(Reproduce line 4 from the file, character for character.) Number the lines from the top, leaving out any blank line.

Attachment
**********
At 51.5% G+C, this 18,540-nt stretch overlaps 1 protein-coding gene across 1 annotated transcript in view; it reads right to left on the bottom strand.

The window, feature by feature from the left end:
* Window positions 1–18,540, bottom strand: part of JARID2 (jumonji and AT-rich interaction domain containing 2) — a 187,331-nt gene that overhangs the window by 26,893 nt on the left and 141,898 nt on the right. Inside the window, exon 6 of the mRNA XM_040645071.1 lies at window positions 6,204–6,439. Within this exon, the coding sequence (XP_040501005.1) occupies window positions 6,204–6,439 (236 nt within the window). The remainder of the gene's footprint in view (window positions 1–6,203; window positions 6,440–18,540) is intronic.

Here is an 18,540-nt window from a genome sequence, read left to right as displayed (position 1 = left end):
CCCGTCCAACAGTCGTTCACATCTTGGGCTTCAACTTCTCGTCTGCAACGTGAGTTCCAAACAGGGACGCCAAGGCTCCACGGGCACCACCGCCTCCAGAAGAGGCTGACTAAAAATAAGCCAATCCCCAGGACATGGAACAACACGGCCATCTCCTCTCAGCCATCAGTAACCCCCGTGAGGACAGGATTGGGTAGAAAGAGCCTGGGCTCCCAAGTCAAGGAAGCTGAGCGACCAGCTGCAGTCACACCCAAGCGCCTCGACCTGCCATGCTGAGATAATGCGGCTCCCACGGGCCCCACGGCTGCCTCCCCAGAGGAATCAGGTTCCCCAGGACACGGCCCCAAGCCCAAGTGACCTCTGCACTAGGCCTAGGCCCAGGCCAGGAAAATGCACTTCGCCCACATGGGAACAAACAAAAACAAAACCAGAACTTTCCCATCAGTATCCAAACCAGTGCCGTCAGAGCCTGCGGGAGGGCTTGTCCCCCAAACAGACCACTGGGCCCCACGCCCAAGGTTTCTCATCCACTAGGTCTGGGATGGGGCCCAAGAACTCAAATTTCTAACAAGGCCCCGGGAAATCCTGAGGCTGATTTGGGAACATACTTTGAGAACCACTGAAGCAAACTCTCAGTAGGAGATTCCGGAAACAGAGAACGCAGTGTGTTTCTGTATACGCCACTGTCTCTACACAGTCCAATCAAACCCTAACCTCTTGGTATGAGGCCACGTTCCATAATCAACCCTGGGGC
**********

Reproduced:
Here is an 18,540-nt window from a genome sequence, read left to right as displayed (position 1 = left end):